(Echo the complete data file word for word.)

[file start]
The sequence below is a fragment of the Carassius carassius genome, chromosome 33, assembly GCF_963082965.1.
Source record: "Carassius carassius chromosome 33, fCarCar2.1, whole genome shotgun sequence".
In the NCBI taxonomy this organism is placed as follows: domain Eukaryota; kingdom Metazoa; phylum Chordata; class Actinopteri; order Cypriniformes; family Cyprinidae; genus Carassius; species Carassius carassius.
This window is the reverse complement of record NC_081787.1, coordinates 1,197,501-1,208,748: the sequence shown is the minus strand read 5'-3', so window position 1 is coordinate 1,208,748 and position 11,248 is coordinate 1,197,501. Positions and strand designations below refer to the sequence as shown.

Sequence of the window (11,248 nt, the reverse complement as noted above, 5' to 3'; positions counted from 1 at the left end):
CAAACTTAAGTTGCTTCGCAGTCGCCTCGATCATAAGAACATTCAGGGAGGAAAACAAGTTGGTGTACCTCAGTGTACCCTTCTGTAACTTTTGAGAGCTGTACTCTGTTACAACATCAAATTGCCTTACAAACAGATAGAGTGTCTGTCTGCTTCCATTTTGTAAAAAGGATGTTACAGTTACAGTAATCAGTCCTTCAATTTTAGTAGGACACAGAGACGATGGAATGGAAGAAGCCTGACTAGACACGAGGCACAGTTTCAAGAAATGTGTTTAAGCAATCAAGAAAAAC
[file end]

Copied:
The sequence below is a fragment of the Carassius carassius genome, chromosome 33, assembly GCF_963082965.1.
Source record: "Carassius carassius chromosome 33, fCarCar2.1, whole genome shotgun sequence".
In the NCBI taxonomy this organism is placed as follows: domain Eukaryota; kingdom Metazoa; phylum Chordata; class Actinopteri; order Cypriniformes; family Cyprinidae; genus Carassius; species Carassius carassius.
This window is the reverse complement of record NC_081787.1, coordinates 1,197,501-1,208,748: the sequence shown is the minus strand read 5'-3', so window position 1 is coordinate 1,208,748 and position 11,248 is coordinate 1,197,501. Positions and strand designations below refer to the sequence as shown.

Sequence of the window (11,248 nt, the reverse complement as noted above, 5' to 3'; positions counted from 1 at the left end):
CAAACTTAAGTTGCTTCGCAGTCGCCTCGATCATAAGAACATTCAGGGAGGAAAACAAGTTGGTGTACCTCAGTGTACCCTTCTGTAACTTTTGAGAGCTGTACTCTGTTACAACATCAAATTGCCTTACAAACAGATAGAGTGTCTGTCTGCTTCCATTTTGTAAAAAGGATGTTACAGTTACAGTAATCAGTCCTTCAATTTTAGTAGGACACAGAGACGATGGAATGGAAGAAGCCTGACTAGACACGAGGCACAGTTTCAAGAAATGTGTTTAAGCAATCAAGAAAAAC